Hope in Clinical Trials

21 Apr, 2022

Clinical Trials give hope to so many people. Giselle is currently sixth months into a clinical trial for her vision loss. Keen to be ‘part of the solution’ Giselle has an energetic thirst for life and has hope her vision may be restored in some capacity from what can be learnt in clinical trials.

Born in Germany in 1944, Giselle had diphtheria as a baby which left her with problems in her eyes. It was when she was 4 years old that her parents noticed that she was not able to read as well as before. At that time, she was far sighted which developed in her life to up to +6 correction. She wore glasses as a child then as she grew older changed to thick contact lenses. After graduating in Economics from the University of Cologne, she had an interesting career travelling the world and working in senior management for leading FMCG companies.

Sideview of Giselle playing piano

Throughout her life, Giselle has had a number of eye operations. It was after cataract treatment in 2001 that her vision was corrected and she was left with a vision of -1.25. With such excellent vision she was able to read, drive a car and live independently for the next 11 years until an Ophthalmologist noticed that in both eyes she had developed dry eye macular degeneration. However, her vision was unaffected until December 2015 when she noticed a drastic change in her right eye as a result of the dry macular degeneration turning into wet macular degeneration. This was treated in Germany with three consecutive injections and when she returned to Australia there was further treatment.

Giselle kayaking

Giselle has wet macular degeneration in the right eye and dry macular degeneration in the left as well as optical damage due to a virus infection in this eye. As a result her vision has deteriorated slowly and today it is hard for Giselle to see contrasts. Describing her vision loss, she says, “It is border line. I can still deal with emails. I can read and have some aides and I can read small print better than large print. My peripheral vision is ok but it is the central vision which is affected.”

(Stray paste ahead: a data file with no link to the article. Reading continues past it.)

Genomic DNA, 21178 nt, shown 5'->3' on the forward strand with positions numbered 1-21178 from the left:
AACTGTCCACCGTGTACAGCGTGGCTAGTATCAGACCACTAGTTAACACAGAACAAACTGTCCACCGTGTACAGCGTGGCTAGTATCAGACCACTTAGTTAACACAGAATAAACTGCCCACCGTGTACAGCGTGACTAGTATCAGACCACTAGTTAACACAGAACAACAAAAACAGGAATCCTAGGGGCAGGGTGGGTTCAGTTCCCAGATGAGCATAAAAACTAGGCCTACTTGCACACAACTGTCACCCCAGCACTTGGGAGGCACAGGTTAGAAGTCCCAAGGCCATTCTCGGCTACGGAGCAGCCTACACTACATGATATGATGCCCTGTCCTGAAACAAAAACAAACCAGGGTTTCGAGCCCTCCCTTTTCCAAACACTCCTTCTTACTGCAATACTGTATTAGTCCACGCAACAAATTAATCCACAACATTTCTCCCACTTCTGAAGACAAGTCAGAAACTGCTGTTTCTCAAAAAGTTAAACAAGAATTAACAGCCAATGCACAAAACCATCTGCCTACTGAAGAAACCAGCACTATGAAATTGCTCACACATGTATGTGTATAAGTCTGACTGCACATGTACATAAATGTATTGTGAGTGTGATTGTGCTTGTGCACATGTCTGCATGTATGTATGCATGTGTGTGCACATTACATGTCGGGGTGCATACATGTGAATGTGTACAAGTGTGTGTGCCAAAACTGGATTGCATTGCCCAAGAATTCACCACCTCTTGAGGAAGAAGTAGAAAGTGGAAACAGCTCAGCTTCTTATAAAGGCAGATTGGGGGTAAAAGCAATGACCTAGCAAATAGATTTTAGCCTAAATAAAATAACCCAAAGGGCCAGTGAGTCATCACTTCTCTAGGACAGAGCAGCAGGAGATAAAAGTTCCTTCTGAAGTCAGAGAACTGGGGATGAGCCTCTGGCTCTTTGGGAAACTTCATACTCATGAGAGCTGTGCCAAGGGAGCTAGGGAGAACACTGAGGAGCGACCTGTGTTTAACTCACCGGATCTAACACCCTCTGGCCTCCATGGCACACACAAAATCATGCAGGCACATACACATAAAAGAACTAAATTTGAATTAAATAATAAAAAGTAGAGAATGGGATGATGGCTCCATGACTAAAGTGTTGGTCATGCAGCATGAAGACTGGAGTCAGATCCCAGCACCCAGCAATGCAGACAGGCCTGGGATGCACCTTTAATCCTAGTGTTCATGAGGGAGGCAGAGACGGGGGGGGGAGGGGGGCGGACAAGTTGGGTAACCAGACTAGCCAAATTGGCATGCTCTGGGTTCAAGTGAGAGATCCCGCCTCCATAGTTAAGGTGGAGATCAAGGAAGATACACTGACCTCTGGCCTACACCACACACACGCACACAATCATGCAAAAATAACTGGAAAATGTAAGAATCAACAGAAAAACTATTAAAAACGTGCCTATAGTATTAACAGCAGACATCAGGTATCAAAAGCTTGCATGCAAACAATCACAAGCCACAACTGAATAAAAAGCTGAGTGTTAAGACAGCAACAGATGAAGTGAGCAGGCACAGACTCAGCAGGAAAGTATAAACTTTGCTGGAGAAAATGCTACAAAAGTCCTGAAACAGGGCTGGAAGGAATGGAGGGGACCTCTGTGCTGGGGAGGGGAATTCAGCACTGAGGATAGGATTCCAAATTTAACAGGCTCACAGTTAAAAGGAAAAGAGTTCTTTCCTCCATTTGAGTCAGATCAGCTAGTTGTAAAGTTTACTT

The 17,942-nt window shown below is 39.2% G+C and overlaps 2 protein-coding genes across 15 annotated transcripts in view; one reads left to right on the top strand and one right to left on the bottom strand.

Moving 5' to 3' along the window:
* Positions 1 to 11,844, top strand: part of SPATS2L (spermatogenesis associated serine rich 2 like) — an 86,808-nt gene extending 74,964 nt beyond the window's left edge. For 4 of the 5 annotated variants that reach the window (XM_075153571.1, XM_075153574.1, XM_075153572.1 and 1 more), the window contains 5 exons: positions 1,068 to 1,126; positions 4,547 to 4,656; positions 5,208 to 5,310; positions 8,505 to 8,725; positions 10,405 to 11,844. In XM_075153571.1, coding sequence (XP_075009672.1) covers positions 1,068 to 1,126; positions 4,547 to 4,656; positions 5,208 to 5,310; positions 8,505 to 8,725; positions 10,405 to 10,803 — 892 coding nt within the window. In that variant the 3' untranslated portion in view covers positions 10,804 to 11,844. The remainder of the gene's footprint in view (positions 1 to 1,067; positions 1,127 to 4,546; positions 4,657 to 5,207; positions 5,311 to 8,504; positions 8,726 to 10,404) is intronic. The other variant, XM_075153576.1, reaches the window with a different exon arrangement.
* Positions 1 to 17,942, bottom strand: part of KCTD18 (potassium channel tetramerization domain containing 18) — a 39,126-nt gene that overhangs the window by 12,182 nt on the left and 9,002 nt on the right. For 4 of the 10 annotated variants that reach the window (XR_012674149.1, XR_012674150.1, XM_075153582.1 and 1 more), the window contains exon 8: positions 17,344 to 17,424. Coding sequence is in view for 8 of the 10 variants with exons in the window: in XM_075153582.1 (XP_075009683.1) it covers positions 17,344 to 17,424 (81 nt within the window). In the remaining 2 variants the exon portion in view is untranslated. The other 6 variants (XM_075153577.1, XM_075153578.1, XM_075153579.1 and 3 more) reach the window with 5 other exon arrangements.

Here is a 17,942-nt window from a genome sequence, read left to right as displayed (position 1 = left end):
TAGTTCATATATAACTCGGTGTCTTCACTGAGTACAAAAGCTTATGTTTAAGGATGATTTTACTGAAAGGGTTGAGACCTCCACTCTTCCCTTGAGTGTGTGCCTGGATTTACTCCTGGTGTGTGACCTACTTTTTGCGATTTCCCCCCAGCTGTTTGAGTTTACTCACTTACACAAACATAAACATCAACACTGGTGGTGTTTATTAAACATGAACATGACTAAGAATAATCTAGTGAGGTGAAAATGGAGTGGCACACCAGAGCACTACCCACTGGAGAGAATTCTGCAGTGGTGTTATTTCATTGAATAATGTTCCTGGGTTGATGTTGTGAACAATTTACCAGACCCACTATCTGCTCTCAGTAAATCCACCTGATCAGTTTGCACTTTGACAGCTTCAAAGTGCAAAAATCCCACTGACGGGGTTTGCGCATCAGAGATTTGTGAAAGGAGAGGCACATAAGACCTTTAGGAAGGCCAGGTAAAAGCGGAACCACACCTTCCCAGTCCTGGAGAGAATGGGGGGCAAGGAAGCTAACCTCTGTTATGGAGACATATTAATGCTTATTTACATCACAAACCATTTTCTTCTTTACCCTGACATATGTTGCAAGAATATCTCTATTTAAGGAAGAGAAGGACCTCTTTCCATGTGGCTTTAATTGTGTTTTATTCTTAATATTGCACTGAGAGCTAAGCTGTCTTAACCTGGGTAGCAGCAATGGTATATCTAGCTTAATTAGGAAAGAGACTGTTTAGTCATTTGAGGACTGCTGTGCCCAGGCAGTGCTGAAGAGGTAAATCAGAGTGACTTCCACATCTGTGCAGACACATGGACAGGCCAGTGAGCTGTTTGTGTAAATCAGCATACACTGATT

Close up of Giselle playing bowls

Giselle leads an active life; gardening and kayaking. Living near the water, she loves to be outside. She also enjoys bowling which can be challenging when she cannot consistently see the path of the bowl as it heads away from her on the lawn. She plays piano having started to learn from the age of eight. Although she can play from her memory, unfortunately due to her vision loss, Giselle cannot play from the music sheet anymore as she cannot see all the notes which is a big loss for her.



Not intent on just sitting still and waiting for something to happen, Giselle began researching for a solution. She discovered Professor Robert MacLaren in Oxford who had a breakthrough in treating dry macular degeneration with synthetic gene activated by a virus with one patient. Unfortunately, with COVID restrictions, Giselle was not able to travel to the UK to meet him and find out about his work. However still keen on being part of the solution, Giselle came to the Queensland Eye Institute and then learnt about the clinical trials.

For Giselle, research gives her hope to see again. She has been involved in the clinical trial since October and it will run for 6 months. Although, at the time of writing, there had not been any noticeable change, Giselle still believes there is progress as “as we know what we don’t need to do, which brings us forward.” Giselle remains so positive and believes if more people were involved in trials it would increase hope for many more. Describing the Queensland Eye Institute as her eye family, Giselle is passionate about wanting to help bring the world forward and help find a solution. In her case, hoping to stop the progression of dry macular degeneration and save her sight.